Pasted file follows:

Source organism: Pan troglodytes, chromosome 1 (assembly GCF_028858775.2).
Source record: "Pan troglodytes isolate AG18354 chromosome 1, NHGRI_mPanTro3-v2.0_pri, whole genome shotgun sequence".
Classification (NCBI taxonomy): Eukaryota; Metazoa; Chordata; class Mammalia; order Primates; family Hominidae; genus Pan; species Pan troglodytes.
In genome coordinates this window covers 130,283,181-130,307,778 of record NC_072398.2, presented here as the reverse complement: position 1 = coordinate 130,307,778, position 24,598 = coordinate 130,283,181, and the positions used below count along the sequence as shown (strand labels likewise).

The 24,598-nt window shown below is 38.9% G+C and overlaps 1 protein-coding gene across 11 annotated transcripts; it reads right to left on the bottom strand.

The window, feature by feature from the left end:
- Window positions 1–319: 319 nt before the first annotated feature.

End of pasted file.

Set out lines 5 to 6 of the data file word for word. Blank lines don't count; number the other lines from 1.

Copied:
The 24,598-nt window shown below is 38.9% G+C and overlaps 1 protein-coding gene across 11 annotated transcripts; it reads right to left on the bottom strand.

The window, feature by feature from the left end: